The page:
Even though a daily walk might already be part of your lifestyle, bringing your kids along can be a challenge once they’ve outgrown the stroller. While there’s little doubt including your children in active outdoor activities can help them to combat obesity, connect with nature and balance excessive screen time, teaching them to enjoy long walks can, at times, be a frustrating venture.
Here, six tips for getting into a walking routine that will be enjoyable for you and your kids:
Walking for the sake of walking might seem boring to some kids. Instead, try thinking of another fun activity he or she might like, and walk to that destination. For example, it could be a waterfall at the end of a hiking trail where you can swim, a neighborhood playground or a nearby lake to feed the ducks. The walk won’t be the sole focus of the trip, and the concentration instead will be on reaching the destination. Once they build their stamina, choose more challenging adventures that increase the distance or include more difficult terrain like hills, sand or dirt.
Walking and exercising should be something fun kids look forward to and giving kids treats as a reward for doing well on a walk is a great way to positively reinforce healthy habits. This could be something as simple as extra reading time before bed, a new pair of workout clothes or a healthy frozen treat.
If your kid often gets grumpy or seems like he or she is in a bad mood during your walk, it could be from lack of energy. A great way to give them a boost is to bring a small snack and something to drink. Try taking a short break and resting at the midway point while they snack on a piece of fruit or some healthy homemade trail mix. You can even give them a few options before you leave the house, and let them pick the snack so they feel excited and invested. Or pick a favorite cafe or coffee shop for a pitstop.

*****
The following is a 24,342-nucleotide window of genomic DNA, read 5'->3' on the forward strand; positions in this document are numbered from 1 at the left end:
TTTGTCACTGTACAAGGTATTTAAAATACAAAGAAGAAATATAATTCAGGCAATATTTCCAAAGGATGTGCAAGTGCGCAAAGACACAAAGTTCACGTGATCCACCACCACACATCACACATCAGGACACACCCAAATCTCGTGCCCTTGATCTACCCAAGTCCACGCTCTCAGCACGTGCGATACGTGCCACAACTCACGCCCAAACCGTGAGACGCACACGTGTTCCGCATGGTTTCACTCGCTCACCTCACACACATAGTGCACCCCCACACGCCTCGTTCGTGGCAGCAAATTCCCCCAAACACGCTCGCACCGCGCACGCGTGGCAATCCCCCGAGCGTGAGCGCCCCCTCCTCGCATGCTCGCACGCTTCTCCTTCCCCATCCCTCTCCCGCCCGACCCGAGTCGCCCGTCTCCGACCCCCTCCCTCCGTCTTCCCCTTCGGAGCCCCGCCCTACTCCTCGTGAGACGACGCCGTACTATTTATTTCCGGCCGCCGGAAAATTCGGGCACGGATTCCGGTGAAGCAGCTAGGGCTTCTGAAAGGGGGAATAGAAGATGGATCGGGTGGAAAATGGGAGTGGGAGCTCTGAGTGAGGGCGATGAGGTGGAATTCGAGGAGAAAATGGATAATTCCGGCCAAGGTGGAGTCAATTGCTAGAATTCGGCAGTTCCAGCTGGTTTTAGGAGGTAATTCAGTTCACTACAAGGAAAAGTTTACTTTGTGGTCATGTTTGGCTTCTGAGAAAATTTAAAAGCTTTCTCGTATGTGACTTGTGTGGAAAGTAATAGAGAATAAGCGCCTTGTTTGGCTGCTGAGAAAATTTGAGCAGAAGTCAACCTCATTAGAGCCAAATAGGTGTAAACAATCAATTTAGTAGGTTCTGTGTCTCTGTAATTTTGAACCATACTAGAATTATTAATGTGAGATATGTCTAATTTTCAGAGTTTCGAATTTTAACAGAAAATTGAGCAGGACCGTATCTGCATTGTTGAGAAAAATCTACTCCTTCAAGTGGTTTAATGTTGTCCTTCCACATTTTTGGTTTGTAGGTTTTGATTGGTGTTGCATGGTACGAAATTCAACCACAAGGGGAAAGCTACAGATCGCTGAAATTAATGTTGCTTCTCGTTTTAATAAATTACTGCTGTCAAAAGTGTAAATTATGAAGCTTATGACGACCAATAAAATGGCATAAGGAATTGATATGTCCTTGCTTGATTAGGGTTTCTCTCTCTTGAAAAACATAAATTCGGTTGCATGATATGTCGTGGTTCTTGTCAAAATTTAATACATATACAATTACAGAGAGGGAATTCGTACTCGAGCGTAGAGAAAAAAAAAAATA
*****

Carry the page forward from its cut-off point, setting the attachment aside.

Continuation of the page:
If kids think of going for a walk as being a chore, they won’t want to do it. Make your walks fun by playing games along the way. This could be I-spy, where you search for different birds or insects on a hiking trail, or bringing along things like bubbles or sidewalk chalk.
The mistake a lot of grownups make is trying to get kids to speed up and walk at their pace. Even if your child tries, eventually they will tire and not be able to hold the pace. Instead of making the walk unnecessarily difficult, walk at your child’s pace. Keep the walks slow and short until they get used to the activity and adapt to the effort. If you’re consistent and make your walks a habit, they’ll eventually get faster and be able to walk longer without getting so tired.
Some kids just might not enjoy walking. But that shouldn’t keep you from your walk or including them in the time you spend outdoors. If your kid just doesn’t seem to enjoy the activity no matter what you try, have them bring along a scooter, bike or roller skates instead. You’ll get your walk in while they also enjoy an activity that promotes movement.